Review by TeresaAF
I am reminded of a story: young woman meets handsome though unpromising young man whom she promptly abandons for what she assumes is a sure thing, only to discover soon after that the sure thing was more to her detriment than to her benefit.
The above is not from Jane Austen’s Persuasion; it is a story out of my own life, and I would certainly never presume to fancy myself as having the sweetness of temper of Anne Elliot or that my hopeless young man even remotely resembled in Frederick Wentworth in word or deed.
Yet Paula Marantz Cohen gives us a good balance in Jane Austen in Scarsdale or Love, Death, and the SATs by replicating a similar Persuasionesque situation, though not necessarily feeling obligated to fashion her heroine into the identical image of Sir Walter Elliot’s second daughter.
Anne Ehrlich, a put-upon high school guidance counselor, suffers under the dual plight of too much attention from fanatical, college-obsessed parents and from too little attention from her own insensitive father and sister. The one bright spot in Anne’s life is her grandmother, Winnie, the once-rich, glamorous hostess of Scarsdale society, who is now widowed, penniless, and wheelchair-bound in the crumbling family manor in the New York City suburbs. Winnie serves as both wrong-minded advisor and advocate of Anne’s second chance at happiness.
The hero, Ben Cutler, whom Anne, on the advice of her grandmother, cast off long ago, returns to the scene after several years’ absence. Previously a poor college student who worked his way though school as a travel agent, Ben is now the perfect catch: a wealthy, world-famous travel writer who has not come back into town alone. Ben is now equipped with a stunning Scandinavian fiancée, a flighty though well-meaning elder sister, and a nephew who, conveniently to the plot, is a high school senior with college aspirations.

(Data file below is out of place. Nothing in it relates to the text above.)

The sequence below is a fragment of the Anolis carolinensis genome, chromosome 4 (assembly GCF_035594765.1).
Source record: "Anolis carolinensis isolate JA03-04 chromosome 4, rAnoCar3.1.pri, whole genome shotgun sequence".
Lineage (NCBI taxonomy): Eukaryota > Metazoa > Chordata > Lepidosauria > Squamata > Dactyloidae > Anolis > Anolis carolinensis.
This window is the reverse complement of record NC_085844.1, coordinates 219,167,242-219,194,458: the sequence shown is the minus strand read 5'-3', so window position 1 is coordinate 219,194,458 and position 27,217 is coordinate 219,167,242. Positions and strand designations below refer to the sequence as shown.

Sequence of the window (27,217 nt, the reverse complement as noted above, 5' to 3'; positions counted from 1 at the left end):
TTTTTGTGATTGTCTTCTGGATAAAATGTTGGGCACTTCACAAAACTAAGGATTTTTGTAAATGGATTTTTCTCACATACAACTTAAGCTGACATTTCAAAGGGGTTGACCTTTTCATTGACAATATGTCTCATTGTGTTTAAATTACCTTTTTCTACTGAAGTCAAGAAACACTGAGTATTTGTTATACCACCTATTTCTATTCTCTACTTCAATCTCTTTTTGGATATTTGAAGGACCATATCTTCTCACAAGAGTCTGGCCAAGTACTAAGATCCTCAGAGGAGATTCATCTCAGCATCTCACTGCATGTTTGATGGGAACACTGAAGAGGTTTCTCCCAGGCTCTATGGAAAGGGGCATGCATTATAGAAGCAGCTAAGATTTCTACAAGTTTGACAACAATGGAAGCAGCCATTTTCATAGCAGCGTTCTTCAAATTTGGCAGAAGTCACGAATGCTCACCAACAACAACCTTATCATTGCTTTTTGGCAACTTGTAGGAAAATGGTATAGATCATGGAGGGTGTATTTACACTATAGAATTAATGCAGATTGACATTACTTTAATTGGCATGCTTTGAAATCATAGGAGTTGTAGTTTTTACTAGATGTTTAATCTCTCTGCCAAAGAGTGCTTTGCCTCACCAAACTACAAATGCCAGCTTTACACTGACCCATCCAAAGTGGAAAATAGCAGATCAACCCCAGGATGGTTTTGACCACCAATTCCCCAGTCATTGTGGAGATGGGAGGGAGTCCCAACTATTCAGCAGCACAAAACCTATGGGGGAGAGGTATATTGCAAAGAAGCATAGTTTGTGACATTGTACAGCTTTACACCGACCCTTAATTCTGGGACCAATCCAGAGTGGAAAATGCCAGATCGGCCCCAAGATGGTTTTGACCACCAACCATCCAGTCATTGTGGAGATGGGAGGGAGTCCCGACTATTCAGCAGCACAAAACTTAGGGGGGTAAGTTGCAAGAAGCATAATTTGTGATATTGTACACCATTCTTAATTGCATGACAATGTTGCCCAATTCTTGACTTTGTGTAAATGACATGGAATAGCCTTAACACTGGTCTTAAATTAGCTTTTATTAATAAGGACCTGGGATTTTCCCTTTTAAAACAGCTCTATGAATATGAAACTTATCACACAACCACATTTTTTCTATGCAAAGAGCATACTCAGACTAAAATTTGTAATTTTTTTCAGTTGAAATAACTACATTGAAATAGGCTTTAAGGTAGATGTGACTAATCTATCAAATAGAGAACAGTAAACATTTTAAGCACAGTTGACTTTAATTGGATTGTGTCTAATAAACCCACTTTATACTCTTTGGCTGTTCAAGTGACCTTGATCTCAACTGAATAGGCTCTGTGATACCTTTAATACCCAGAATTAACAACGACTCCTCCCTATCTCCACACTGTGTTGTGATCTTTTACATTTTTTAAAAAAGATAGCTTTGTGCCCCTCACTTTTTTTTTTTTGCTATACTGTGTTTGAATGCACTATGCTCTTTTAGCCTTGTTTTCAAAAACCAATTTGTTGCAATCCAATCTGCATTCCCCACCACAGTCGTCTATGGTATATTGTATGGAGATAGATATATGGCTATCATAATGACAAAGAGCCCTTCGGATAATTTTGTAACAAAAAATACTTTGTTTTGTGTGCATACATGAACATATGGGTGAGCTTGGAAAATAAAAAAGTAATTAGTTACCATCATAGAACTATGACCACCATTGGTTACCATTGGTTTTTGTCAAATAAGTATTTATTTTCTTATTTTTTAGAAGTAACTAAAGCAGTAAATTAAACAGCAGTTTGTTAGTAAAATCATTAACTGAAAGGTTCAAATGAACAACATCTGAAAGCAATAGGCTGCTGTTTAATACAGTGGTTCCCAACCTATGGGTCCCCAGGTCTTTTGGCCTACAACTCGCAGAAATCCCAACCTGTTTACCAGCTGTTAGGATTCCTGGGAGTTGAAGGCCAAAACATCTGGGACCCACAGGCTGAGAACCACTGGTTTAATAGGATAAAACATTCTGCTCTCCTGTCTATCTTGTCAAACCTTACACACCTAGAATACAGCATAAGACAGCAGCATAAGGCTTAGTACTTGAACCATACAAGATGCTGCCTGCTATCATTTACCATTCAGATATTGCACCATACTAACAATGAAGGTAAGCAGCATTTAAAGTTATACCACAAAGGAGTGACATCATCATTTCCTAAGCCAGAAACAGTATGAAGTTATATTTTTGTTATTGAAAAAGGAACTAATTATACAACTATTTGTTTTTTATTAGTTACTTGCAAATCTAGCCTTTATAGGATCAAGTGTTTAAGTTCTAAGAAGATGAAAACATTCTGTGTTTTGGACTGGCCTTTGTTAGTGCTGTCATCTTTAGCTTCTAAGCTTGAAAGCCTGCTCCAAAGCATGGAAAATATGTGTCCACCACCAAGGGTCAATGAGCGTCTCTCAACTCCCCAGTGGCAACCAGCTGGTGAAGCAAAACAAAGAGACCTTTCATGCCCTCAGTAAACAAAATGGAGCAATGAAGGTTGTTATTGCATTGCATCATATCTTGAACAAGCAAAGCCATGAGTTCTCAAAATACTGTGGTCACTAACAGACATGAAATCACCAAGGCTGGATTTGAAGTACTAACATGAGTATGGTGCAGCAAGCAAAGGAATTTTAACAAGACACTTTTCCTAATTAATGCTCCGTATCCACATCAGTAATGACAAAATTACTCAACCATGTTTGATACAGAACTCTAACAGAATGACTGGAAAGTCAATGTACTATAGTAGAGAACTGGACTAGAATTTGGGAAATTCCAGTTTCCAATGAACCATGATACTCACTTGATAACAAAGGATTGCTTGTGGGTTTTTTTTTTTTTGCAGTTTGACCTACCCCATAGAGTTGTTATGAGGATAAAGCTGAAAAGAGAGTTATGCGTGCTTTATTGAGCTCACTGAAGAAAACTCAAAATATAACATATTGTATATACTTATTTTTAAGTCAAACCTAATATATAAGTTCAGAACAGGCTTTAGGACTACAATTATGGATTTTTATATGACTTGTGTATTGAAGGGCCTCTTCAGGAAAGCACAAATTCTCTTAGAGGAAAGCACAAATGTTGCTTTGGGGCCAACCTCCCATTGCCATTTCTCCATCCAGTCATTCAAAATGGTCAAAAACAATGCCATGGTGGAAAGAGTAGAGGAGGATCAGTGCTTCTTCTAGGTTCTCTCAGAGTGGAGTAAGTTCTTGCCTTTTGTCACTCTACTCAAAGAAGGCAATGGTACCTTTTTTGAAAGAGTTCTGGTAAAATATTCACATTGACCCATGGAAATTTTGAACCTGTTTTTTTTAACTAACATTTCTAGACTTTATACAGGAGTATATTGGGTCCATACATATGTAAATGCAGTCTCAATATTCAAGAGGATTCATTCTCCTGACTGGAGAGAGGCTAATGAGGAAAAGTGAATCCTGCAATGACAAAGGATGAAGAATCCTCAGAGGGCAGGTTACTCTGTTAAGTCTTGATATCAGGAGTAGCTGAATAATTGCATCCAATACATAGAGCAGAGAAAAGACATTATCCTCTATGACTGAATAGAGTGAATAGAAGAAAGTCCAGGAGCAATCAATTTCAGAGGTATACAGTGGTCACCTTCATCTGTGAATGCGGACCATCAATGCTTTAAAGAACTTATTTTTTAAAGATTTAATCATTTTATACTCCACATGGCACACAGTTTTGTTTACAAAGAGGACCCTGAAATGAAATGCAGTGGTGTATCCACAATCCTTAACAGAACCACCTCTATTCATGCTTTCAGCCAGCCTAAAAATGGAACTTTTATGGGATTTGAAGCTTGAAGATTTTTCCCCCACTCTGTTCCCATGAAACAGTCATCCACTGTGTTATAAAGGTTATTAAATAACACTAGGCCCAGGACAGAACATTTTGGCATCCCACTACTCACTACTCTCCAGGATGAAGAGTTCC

The book also gives us a glimpse into the inner workings of a high school guidance office, which, if I am honest with myself, would have been the far more interesting story. It is obvious to the reader that the author took great pains to be intimately acquainted with her subject. Ms. Cohen fascinates us by showcasing the lengths to which some parents go through to assure their child’s admittance into one elite college after another.
Paula Marantz Cohen is a wonderful writer who I believe could have told this story perfectly well without the need to “prop it up” by using Jane Austen’s name in the book’s title. It can be safely categorized as a Persuasion-like story in the vein of Helen Fielding’s Edge of Reason: just Persuasion-like enough to pique a Janeite’s passing interest, but dissimilar enough not to upset our delicate sensibilities.
The story does have its faults. It is a little weak in places, almost as if the author didn’t have the energy to fully explain some things. Additionally, the length of the chapters, though pleasing and stylish in some instances, could have gone on a bit longer to give the reader a touch more detail for exposition’s sake. Also, I think that her minor characters could have benefited by a reduction in number; Ben Cutler’s near-absence in the story suffered at the expense of the author’s need to delve too minutely into the other characters’ lives. These defects aside, it still is a charming and harmless little novel that I am sure most would enjoy.